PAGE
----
Tuesday, December 04, 2007

Iran Intell Re-Do

As one who has been extremely critical of U.S. intelligence gathering in recent history, I'm pleased so far by what I read about the methodology that produced the new NIE report on Iran's nuclear weapons program.

Anaylsis pieces like this, and the one by Joby Warrick and Walter Pincus in the Washington Post (firewalled) have heartening details that suggest this is a genuine escape from groupthink, shoddy sourcing, "layering" (whereby tentative conclusions at one stage of an assessment are built upon in later stages as though they were certainties), and over-reliance on third parties and on electronic spyware as opposed to human beings.

This from the NYT piece is good:

In the case of the 2007 Iran report, “red teams” were established to test and find weaknesses in the report’s conclusions. Counterintelligence officials at the C.I.A. also did an extensive analysis to determine whether the new information might have been planted by Tehran to throw the United States off the trail of Iran’s nuclear program.

Considering that, in the few cases they were called in during the Cold War, such red teams usually came up with better predictions and assessments than the official ones -- and subsequently were ignored.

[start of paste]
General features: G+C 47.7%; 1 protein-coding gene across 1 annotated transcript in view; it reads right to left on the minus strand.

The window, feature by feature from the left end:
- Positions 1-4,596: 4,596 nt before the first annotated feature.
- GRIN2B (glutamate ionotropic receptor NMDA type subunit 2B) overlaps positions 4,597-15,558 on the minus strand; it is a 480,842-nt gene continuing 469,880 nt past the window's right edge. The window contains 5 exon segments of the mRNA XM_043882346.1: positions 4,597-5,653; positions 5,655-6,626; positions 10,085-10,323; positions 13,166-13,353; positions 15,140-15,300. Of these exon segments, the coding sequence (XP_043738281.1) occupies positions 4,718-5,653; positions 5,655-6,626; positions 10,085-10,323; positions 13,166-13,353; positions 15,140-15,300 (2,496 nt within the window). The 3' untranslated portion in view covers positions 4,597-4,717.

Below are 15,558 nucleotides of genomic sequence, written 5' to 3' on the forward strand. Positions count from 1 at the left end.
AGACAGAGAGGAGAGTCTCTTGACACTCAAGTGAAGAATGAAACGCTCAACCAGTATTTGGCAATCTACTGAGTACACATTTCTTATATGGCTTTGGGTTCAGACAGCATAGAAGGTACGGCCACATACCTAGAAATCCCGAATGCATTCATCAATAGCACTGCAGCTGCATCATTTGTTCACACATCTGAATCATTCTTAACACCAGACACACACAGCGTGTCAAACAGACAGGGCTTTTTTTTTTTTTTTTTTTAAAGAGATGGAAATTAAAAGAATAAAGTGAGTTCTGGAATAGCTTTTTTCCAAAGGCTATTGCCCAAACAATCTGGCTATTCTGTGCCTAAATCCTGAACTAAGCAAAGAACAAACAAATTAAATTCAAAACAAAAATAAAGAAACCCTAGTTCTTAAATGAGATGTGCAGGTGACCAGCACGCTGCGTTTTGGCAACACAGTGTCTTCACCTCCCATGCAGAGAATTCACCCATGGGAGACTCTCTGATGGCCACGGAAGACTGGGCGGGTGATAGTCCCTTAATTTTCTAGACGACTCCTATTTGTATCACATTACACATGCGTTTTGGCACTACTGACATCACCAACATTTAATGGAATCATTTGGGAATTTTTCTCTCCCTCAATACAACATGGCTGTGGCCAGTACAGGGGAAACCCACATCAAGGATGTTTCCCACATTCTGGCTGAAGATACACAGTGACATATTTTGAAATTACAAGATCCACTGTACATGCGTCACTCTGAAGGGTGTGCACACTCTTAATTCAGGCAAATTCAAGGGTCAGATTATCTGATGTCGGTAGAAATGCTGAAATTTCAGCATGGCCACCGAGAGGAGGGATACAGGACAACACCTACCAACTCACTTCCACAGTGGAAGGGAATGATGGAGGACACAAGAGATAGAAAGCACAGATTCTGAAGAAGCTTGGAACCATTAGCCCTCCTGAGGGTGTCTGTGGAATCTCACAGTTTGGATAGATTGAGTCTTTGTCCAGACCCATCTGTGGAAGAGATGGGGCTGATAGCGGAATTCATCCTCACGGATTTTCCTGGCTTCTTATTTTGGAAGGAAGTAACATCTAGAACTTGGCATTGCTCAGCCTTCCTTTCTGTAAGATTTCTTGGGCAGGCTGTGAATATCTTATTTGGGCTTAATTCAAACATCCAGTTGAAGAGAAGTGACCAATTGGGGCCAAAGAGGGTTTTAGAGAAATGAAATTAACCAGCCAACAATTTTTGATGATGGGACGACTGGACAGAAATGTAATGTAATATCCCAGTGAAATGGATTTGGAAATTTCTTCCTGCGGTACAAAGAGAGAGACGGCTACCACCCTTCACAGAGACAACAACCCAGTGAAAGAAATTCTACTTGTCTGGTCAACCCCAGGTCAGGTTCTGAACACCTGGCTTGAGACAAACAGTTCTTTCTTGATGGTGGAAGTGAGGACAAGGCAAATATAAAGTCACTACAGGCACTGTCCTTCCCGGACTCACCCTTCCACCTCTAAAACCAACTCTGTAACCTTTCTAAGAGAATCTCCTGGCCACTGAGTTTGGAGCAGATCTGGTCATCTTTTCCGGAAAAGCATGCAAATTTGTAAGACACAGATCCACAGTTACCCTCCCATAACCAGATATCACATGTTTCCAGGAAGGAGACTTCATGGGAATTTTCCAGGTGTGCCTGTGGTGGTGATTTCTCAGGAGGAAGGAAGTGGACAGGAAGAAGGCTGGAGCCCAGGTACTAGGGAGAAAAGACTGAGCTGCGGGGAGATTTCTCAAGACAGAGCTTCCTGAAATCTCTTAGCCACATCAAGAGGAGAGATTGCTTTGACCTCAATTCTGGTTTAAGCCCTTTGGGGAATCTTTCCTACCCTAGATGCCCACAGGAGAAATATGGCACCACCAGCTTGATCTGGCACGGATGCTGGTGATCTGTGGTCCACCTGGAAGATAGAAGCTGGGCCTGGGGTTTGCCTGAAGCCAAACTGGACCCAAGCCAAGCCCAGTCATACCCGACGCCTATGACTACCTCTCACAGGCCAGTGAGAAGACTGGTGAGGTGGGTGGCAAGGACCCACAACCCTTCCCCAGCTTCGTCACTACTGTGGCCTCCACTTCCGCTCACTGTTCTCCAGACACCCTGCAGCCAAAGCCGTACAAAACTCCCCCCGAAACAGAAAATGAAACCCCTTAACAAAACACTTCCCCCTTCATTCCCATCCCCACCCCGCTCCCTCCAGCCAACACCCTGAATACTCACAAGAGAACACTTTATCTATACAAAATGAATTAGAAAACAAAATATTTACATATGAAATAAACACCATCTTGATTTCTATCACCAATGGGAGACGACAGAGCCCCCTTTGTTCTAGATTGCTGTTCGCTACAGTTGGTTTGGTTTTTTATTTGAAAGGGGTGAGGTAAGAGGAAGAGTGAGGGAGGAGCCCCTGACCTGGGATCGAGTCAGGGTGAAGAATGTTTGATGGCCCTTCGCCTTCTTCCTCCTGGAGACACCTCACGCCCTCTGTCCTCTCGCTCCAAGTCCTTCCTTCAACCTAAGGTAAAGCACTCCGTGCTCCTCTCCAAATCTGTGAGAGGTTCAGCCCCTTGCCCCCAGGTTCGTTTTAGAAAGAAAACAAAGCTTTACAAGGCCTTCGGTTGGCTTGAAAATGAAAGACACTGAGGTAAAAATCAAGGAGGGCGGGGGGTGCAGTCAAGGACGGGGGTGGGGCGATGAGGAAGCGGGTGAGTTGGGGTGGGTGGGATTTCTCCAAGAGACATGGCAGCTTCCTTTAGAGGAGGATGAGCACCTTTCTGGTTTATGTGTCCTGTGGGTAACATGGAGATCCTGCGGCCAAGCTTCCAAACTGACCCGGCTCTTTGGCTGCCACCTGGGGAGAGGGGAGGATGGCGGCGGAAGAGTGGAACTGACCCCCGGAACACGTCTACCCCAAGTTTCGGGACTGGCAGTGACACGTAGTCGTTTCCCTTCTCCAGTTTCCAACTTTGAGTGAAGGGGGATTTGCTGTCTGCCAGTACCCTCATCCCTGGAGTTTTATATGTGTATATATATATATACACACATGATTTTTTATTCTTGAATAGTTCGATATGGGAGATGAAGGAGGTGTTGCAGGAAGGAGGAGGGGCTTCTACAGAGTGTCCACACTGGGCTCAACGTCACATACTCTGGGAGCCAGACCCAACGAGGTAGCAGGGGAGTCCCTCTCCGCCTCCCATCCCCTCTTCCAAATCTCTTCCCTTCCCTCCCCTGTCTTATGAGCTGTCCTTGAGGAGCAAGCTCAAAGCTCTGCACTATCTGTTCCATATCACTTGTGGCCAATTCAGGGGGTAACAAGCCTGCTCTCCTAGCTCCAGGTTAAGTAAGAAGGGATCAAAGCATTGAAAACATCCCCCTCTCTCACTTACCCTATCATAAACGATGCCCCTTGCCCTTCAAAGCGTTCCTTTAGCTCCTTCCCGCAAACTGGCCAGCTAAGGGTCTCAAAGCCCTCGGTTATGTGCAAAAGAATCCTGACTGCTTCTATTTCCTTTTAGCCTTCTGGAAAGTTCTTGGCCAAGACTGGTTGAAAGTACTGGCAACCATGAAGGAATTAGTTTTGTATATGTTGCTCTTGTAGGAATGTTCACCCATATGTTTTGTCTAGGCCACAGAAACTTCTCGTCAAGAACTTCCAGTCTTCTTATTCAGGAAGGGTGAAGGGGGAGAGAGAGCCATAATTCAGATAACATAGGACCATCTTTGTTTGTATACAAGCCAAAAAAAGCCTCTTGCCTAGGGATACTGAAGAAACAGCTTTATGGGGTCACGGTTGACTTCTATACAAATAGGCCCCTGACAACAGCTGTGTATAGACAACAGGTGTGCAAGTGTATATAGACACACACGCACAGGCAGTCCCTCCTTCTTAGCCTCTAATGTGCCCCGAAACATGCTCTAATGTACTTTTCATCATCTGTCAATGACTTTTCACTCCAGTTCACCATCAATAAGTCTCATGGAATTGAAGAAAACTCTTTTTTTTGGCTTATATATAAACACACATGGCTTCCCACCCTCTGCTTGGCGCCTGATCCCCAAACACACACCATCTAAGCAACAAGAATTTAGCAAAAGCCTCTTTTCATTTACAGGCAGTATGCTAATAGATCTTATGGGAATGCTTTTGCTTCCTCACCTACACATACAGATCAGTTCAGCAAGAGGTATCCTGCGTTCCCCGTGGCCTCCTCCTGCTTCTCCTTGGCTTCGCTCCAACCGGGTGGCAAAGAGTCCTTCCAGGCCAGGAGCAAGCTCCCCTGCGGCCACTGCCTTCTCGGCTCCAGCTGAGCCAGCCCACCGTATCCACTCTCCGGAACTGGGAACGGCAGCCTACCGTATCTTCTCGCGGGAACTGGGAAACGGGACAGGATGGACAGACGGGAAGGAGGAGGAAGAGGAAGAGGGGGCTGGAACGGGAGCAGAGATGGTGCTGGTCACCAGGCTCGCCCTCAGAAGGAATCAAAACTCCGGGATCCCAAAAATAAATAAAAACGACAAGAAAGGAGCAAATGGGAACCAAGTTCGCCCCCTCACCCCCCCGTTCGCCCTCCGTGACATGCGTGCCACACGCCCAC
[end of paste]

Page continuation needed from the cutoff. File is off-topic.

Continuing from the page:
There's an interesting detail buried in the WaPo piece about who started the process in motion that led to a second look at, and a thorough revision of, the Iran assessment:

A pivotal moment occurred in early summer 2005, when President Bush discussed the new Iran NIE with advisers during a routine intelligence briefing. Why, Bush asked, was it so hard to get information about Iran's nuclear program?

The exchange, described by a senior U.S. official who witnessed it, helped instigate the intelligence community's most aggressive attempt to penetrate Iran's highly secretive nuclear program. Over the coming months, the CIA established a new Iran Operations Division that brought analysts and clandestine collectors together to search for hard evidence.

Make of it what you will. As if you needed permission.